Highlights from opening day of SSPA Best Practices Conference
After months of planning and preparation, today was the opening of our Spring Best Practices Conference, held at the Santa Clara Convention Center. We had several pre-conference workshops today, including mine: “Web 2.0: Key Elements for Success.” I had a great group of members in the workshop, the majority of whom already have a discussion forum for customers in place, and are now looking at even more advanced concepts, including having customers author support content with Wikis. I opened the session giving some stats on forum adoption as a support channel, which obviously differs greatly by age group. I featured three guest presenters, as follows:
- Neil Beam from Sage Software gave us some valuable insights from the launch of their customer communities, powered by Lithium. There are a lot of concerns about customers posting incorrect or negative content–definitely my most common Web 2.0 inquiry topic–and Neil provided a very forward looking view: In a Web 2.0 world, collaboration is king, so if you don’t allow customers to create and comment on content, you will ultimately lose them. Sage is implementing processes to allow customers to submit support content right along with support agents. For those of you attending the conference, Neil will be presenting his full case study on Tuesday at 3:15. Check it out!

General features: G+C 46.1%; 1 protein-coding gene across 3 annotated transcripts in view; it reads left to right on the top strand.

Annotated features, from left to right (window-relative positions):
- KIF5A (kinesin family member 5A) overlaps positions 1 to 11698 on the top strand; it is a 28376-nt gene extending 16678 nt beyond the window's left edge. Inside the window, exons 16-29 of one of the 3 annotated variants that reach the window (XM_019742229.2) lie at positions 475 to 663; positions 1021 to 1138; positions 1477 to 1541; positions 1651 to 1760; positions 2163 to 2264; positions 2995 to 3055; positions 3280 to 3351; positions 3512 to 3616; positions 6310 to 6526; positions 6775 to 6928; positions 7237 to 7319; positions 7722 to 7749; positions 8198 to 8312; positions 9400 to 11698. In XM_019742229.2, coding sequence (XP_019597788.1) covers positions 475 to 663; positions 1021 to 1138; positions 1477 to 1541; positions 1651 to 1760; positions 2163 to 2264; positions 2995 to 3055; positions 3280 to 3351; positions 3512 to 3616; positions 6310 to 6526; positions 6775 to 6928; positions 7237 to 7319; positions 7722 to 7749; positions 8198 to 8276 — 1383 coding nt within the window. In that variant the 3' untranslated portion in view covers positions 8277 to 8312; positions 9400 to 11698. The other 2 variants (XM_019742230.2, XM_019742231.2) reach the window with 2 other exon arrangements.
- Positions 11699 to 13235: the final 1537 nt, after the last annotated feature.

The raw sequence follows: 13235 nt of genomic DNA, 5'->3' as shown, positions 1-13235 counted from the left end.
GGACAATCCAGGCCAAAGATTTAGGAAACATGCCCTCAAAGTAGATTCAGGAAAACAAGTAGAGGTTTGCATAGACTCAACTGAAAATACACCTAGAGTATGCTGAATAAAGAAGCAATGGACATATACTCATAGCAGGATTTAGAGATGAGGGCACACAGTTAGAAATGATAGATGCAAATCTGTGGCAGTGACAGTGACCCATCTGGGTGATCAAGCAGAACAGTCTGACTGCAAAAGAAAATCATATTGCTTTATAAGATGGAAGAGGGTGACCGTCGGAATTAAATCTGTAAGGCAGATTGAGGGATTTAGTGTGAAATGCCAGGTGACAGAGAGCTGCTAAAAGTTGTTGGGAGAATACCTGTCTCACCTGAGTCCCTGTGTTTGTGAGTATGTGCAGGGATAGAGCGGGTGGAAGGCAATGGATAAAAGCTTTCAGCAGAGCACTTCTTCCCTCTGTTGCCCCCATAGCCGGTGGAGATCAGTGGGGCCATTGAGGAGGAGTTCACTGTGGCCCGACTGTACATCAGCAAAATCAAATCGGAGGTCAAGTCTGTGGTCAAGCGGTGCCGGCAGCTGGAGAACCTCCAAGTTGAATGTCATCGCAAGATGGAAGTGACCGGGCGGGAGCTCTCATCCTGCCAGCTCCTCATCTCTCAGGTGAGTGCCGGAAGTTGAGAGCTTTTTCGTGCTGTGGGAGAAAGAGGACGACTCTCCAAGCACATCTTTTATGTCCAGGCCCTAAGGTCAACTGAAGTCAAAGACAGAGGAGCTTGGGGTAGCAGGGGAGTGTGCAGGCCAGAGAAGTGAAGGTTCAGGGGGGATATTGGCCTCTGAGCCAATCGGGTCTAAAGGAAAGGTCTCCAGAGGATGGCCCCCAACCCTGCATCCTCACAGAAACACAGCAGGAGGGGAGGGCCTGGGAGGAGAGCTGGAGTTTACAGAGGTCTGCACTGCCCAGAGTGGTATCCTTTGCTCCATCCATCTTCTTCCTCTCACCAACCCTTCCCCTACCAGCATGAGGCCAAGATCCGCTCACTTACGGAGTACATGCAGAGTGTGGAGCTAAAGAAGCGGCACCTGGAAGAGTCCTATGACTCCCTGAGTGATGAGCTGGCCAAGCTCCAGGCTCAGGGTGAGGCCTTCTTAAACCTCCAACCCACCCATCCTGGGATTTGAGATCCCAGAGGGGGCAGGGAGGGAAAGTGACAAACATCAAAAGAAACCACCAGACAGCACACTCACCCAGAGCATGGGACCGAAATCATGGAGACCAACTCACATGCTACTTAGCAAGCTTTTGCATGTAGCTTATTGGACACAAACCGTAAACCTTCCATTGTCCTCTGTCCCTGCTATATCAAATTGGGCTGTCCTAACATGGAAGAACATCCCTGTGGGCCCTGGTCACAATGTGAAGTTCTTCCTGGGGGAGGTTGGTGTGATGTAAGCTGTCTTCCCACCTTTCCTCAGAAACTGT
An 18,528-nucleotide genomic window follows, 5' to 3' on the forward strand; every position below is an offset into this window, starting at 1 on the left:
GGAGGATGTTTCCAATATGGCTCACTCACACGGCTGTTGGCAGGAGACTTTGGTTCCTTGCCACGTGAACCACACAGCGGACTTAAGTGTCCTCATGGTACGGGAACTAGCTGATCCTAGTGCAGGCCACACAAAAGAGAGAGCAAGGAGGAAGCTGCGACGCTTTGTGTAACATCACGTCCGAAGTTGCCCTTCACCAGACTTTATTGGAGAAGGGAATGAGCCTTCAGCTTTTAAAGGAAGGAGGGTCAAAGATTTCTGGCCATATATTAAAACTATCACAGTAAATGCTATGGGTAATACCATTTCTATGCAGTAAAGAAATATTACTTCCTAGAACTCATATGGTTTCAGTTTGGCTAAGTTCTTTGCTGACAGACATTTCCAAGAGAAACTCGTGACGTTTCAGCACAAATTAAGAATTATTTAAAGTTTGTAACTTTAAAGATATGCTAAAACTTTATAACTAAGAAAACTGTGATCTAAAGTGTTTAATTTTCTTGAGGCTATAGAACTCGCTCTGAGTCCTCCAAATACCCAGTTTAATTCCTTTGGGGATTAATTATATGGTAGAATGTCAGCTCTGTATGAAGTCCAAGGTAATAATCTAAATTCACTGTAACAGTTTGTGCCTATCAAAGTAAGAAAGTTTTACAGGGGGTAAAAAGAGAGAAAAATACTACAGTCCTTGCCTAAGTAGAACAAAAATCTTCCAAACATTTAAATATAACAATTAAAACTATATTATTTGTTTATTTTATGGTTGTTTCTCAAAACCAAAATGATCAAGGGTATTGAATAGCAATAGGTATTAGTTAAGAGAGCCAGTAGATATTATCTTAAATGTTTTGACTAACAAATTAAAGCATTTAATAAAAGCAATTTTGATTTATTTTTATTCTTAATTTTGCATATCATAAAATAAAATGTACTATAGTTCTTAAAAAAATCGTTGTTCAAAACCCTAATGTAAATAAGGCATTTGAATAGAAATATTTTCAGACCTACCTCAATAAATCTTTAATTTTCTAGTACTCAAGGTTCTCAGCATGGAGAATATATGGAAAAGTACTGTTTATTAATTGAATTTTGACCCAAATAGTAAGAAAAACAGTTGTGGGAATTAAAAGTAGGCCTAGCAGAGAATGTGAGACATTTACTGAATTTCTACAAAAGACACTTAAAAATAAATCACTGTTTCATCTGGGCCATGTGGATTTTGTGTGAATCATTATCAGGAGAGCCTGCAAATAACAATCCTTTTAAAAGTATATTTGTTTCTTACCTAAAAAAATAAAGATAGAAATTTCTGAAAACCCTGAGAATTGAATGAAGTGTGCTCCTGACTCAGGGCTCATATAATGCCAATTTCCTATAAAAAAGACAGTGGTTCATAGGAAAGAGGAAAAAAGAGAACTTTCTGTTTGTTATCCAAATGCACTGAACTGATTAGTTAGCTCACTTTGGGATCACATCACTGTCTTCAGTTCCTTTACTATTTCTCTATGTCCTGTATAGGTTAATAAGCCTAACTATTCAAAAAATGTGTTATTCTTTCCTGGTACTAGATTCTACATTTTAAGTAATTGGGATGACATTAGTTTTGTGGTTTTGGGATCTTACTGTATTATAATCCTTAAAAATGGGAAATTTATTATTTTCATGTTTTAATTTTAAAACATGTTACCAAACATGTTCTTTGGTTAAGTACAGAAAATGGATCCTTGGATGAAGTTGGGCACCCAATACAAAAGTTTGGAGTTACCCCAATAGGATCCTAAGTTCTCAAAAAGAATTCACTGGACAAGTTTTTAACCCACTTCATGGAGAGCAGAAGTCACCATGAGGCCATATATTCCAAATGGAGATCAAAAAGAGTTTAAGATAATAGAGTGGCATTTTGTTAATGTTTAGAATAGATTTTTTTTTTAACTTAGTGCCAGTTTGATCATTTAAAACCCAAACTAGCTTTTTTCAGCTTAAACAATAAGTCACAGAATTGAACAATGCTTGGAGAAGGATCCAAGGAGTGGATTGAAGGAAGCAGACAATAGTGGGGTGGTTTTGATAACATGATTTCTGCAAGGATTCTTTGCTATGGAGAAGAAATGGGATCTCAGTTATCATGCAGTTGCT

- Jay Friedman discussed his 10 best practices for launching communities, and having been involved in both huge consumer communities (including eBay) and non-support communities (he was co-founder of SonicSwap, a music sharing community) he had some great knowledge to share. There were great conversations on topics ranging from executive commitment for communities, to creating celebrities with reputation models, to open vs. closed approaches to user access/registration. Jay is currently VP of Marketing for Audible Magic, which provides information services for digitial media–talk about a hot area of Web 2.0.
- Chris Kollas, Vice President, Business Development, Wetpaint, joined us to talk about the world of Wikis and how they are being used as an extension (and in some places, a replacement) for the traditional structured knowledgebase. Wetpaint has adopted the term ‘social publishing’ to describe what they offer, which I like. Though the early Wetpaint sites were largely entertainment (including most of the TV networks), they are now finding success in high tech, including Dell and Oracle.
I thought the Wiki session would be a bit forward looking for members, based on the reaction to my blog post on the topic, but several attendees were either already using wikis with customers or had a project in the works. I’m not sure why some people have such passionate feelings about wikis for customers being bad, but frankly with the current success rate of traditional self-service at 40%, according to the SSPA benchmark, clearly the current approach isn’t working.
Following the workshop, the conference officially opens with a reception in the Technology Expo, which at 44 exhibitors is our largest ever. Stay tuned for more info this week, I will be highlighting top attended sessions and emerging trends I’m hearing from member 1:1’s. Thanks for reading, and hope to see you tomorrow for my keynote address!Best Practices, Consumer Support, Enterprise Support, Technology comment below, or link to this permanent URL from your own site.